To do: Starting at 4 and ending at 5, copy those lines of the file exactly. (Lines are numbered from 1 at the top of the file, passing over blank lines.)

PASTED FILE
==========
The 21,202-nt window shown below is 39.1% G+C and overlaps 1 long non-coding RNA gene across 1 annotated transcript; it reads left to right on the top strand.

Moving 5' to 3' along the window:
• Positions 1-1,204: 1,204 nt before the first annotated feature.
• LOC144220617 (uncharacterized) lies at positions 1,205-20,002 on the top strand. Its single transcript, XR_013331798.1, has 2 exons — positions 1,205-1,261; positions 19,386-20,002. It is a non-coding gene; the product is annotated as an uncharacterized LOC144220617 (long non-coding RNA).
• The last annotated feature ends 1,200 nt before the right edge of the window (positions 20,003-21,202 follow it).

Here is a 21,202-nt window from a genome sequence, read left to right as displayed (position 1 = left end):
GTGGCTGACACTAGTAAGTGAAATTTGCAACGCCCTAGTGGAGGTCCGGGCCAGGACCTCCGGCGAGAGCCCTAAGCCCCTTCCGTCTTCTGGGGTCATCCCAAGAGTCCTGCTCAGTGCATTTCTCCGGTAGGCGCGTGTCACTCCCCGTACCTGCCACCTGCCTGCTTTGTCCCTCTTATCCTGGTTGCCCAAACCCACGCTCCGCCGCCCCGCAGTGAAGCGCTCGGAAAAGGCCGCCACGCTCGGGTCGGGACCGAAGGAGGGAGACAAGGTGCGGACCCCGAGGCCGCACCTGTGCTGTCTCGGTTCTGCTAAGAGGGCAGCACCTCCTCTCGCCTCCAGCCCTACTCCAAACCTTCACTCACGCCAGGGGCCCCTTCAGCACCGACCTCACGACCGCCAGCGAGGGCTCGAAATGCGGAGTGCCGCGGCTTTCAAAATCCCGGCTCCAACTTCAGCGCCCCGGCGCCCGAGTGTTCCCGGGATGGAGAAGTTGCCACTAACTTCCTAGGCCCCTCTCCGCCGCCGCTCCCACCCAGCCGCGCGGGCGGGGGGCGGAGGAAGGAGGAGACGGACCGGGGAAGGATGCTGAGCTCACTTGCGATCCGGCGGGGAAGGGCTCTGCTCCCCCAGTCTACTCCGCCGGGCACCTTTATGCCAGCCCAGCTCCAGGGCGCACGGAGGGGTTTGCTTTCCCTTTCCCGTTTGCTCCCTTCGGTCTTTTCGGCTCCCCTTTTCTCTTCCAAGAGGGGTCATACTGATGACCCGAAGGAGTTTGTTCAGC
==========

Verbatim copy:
• LOC144220617 (uncharacterized) lies at positions 1,205-20,002 on the top strand. Its single transcript, XR_013331798.1, has 2 exons — positions 1,205-1,261; positions 19,386-20,002. It is a non-coding gene; the product is annotated as an uncharacterized LOC144220617 (long non-coding RNA).
• The last annotated feature ends 1,200 nt before the right edge of the window (positions 20,003-21,202 follow it).